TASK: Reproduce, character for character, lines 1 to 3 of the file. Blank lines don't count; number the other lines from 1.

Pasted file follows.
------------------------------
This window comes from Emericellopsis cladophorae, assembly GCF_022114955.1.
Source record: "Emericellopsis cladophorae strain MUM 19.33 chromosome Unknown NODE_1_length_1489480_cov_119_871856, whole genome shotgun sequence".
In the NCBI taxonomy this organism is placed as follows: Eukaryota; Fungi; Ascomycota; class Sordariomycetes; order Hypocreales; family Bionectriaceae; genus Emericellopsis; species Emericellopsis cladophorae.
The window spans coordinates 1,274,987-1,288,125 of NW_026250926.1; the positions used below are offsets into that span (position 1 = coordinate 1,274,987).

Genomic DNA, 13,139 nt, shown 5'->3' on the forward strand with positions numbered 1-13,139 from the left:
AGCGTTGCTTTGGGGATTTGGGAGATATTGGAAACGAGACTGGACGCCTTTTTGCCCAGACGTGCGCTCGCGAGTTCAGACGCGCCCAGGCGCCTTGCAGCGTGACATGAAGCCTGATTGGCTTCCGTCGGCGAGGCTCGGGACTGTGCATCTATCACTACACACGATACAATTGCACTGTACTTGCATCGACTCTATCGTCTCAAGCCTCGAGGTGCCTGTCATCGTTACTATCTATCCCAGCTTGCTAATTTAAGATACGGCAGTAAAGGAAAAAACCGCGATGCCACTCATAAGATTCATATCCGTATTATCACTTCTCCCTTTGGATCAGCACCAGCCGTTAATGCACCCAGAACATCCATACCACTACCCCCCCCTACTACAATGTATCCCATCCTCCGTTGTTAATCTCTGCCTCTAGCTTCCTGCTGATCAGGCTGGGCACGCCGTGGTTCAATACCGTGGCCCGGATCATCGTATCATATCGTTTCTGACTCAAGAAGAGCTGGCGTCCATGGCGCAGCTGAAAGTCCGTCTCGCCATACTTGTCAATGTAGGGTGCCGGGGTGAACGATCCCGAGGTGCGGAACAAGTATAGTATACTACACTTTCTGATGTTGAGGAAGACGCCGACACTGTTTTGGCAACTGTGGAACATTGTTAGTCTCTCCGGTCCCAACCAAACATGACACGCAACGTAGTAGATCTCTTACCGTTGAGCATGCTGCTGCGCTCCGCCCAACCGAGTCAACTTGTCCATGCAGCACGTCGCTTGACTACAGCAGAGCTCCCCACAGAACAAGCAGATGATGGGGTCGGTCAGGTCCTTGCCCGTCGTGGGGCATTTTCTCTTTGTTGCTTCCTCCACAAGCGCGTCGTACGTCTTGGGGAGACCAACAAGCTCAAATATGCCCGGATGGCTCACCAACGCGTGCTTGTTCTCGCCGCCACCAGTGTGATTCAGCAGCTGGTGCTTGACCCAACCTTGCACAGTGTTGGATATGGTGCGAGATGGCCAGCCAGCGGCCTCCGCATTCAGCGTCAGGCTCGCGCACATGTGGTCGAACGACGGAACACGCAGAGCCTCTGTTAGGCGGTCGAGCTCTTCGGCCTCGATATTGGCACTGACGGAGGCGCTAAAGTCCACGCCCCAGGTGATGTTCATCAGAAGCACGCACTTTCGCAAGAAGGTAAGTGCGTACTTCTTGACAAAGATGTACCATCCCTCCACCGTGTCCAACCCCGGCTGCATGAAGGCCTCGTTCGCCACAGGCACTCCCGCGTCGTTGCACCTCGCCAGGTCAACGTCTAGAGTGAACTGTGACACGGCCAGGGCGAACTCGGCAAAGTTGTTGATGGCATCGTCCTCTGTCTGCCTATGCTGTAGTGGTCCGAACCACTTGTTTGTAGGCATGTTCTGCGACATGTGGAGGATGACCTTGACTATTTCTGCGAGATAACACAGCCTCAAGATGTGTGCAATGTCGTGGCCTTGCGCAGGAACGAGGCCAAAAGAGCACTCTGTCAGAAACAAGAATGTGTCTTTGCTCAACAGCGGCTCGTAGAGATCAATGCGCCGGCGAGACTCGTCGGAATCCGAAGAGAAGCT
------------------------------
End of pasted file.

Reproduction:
This window comes from Emericellopsis cladophorae, assembly GCF_022114955.1.
Source record: "Emericellopsis cladophorae strain MUM 19.33 chromosome Unknown NODE_1_length_1489480_cov_119_871856, whole genome shotgun sequence".
In the NCBI taxonomy this organism is placed as follows: Eukaryota; Fungi; Ascomycota; class Sordariomycetes; order Hypocreales; family Bionectriaceae; genus Emericellopsis; species Emericellopsis cladophorae.